A rapid increase of number of Iranian queer asylum-seekers and refugees continues as the political situation in Iran affects more people. The hope of hundreds of Iranian queers who leave their country is to live freely and not have any problems because of their sexual orientation, gender identity and expression. Instead, they have endless legal problems in Iran as well as being subject to discrimination, intolerance and hate crime and discomfort. They feel that they are like unwanted guests – and that feeling paves the way for a deeper humanitarian crisis.
Turkey continues to be a transit country for many refugee and asylum seekers, especially from Middle East, Asian and African countries. According to the 2011’s UNHCR country operations profile, Turkey maintains a geographic reservation to the 1951 Refugee Convention. That Convention provides that a refugee is someone who “owing to a well-founded fear of being persecuted for reasons of race, religion, nationality, membership of a particular social group or political opinion, is outside the country of his nationality, and is unable to, or owing to such fear, is unwilling to avail himself of the protection of that country.”([i]) However, in accordance with Turkey’s status as a candidate for membership in the European Union (EU), the Government has committed itself to harmonizing its legislation with that of the EU on asylum and related areas, such as migration, border management and administrative and judicial reform. This commitment is the foundation for discussions concerning the potential lifting of the geographical reservation to the Convention.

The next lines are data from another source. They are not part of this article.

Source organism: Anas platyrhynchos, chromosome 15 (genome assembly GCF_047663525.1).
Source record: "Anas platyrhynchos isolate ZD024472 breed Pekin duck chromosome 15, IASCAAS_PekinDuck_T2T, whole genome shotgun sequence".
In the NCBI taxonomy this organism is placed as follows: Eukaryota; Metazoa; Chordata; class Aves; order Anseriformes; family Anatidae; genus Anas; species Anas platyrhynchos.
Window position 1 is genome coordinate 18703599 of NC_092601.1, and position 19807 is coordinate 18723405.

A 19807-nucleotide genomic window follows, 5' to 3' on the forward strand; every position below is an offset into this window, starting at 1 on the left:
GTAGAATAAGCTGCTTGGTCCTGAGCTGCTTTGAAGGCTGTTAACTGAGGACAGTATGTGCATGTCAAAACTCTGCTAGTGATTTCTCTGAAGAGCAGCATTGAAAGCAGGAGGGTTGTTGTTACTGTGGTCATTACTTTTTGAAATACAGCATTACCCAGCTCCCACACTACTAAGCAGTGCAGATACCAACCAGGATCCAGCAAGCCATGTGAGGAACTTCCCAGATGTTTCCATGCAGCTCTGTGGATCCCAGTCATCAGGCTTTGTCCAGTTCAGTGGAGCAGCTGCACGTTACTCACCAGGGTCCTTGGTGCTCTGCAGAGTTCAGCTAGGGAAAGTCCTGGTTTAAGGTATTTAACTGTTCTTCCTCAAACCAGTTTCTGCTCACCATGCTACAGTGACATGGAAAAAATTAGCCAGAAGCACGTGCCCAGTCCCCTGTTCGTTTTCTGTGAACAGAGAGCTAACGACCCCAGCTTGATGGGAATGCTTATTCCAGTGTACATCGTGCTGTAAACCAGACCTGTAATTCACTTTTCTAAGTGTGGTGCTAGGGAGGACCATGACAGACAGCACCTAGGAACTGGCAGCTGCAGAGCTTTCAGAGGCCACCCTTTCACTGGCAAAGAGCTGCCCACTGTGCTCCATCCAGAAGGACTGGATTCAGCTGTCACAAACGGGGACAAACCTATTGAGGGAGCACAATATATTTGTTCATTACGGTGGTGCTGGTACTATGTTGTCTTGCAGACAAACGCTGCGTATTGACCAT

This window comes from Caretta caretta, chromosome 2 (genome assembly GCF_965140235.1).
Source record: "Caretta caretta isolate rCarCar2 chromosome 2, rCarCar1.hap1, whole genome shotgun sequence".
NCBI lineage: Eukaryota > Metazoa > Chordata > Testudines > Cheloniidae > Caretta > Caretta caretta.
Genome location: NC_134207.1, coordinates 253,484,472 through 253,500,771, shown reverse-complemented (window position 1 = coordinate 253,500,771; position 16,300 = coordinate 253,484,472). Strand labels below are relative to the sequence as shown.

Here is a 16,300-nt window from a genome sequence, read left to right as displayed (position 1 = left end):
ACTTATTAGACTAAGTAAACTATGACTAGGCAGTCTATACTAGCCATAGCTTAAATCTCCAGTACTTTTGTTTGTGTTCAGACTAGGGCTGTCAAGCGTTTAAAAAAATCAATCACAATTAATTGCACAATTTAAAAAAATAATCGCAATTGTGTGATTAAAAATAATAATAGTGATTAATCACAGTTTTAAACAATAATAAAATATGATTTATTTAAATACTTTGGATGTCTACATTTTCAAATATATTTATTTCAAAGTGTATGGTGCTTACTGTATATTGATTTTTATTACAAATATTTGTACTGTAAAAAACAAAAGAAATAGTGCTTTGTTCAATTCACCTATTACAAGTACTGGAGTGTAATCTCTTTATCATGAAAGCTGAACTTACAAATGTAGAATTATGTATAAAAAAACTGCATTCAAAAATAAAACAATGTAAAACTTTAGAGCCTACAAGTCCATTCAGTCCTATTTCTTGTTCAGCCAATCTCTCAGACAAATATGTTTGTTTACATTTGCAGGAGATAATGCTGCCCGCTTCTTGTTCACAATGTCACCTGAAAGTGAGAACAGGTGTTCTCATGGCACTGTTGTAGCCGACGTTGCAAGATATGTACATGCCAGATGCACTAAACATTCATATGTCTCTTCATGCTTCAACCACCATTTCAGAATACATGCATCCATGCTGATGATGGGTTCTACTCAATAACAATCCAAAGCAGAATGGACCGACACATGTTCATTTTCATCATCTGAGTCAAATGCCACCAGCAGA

Turkey receives the largest number of Iranian refugees of any other country, including members of Iranian queer community because it shares a border with Iran, does not require entry visas for Iranian passport holders, and is a transit route.
IRQR has been conducting research on the situation of Iranian queer refugees and asylum seekers in Turkey since 2005. IRQR pays a visit to Turkey every few months to meet Iranian queer refugees and asylum seekers and to document their situation and story.